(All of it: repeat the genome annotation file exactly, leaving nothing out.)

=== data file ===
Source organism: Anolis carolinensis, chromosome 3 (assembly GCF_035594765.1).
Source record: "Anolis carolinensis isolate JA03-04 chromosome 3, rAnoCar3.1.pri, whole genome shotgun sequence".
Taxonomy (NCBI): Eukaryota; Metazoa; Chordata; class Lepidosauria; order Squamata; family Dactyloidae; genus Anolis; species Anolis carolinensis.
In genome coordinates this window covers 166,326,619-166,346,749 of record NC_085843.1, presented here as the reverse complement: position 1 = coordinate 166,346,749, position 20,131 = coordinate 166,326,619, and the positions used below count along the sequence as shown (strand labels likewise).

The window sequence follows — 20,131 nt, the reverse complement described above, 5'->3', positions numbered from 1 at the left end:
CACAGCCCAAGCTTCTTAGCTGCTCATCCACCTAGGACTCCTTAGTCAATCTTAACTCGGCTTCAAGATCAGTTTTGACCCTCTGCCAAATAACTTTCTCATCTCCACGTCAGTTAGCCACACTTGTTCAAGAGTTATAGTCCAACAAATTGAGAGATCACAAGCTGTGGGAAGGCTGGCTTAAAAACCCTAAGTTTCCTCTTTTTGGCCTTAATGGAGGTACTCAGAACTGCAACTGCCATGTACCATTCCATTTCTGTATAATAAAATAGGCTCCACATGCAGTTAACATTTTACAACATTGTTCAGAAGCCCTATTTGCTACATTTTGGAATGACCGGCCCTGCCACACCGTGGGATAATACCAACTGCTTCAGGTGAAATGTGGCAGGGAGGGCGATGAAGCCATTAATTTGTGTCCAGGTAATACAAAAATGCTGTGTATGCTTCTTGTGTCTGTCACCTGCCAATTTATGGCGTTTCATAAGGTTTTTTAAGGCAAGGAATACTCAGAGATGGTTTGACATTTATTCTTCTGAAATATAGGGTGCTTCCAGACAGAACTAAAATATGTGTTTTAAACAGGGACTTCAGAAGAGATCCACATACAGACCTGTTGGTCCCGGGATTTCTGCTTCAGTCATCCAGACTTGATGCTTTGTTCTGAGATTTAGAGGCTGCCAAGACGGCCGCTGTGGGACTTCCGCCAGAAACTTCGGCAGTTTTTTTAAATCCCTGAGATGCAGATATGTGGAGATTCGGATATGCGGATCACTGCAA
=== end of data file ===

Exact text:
Source organism: Anolis carolinensis, chromosome 3 (assembly GCF_035594765.1).
Source record: "Anolis carolinensis isolate JA03-04 chromosome 3, rAnoCar3.1.pri, whole genome shotgun sequence".
Taxonomy (NCBI): Eukaryota; Metazoa; Chordata; class Lepidosauria; order Squamata; family Dactyloidae; genus Anolis; species Anolis carolinensis.
In genome coordinates this window covers 166,326,619-166,346,749 of record NC_085843.1, presented here as the reverse complement: position 1 = coordinate 166,346,749, position 20,131 = coordinate 166,326,619, and the positions used below count along the sequence as shown (strand labels likewise).

The window sequence follows — 20,131 nt, the reverse complement described above, 5'->3', positions numbered from 1 at the left end:
CACAGCCCAAGCTTCTTAGCTGCTCATCCACCTAGGACTCCTTAGTCAATCTTAACTCGGCTTCAAGATCAGTTTTGACCCTCTGCCAAATAACTTTCTCATCTCCACGTCAGTTAGCCACACTTGTTCAAGAGTTATAGTCCAACAAATTGAGAGATCACAAGCTGTGGGAAGGCTGGCTTAAAAACCCTAAGTTTCCTCTTTTTGGCCTTAATGGAGGTACTCAGAACTGCAACTGCCATGTACCATTCCATTTCTGTATAATAAAATAGGCTCCACATGCAGTTAACATTTTACAACATTGTTCAGAAGCCCTATTTGCTACATTTTGGAATGACCGGCCCTGCCACACCGTGGGATAATACCAACTGCTTCAGGTGAAATGTGGCAGGGAGGGCGATGAAGCCATTAATTTGTGTCCAGGTAATACAAAAATGCTGTGTATGCTTCTTGTGTCTGTCACCTGCCAATTTATGGCGTTTCATAAGGTTTTTTAAGGCAAGGAATACTCAGAGATGGTTTGACATTTATTCTTCTGAAATATAGGGTGCTTCCAGACAGAACTAAAATATGTGTTTTAAACAGGGACTTCAGAAGAGATCCACATACAGACCTGTTGGTCCCGGGATTTCTGCTTCAGTCATCCAGACTTGATGCTTTGTTCTGAGATTTAGAGGCTGCCAAGACGGCCGCTGTGGGACTTCCGCCAGAAACTTCGGCAGTTTTTTTAAATCCCTGAGATGCAGATATGTGGAGATTCGGATATGCGGATCACTGCAA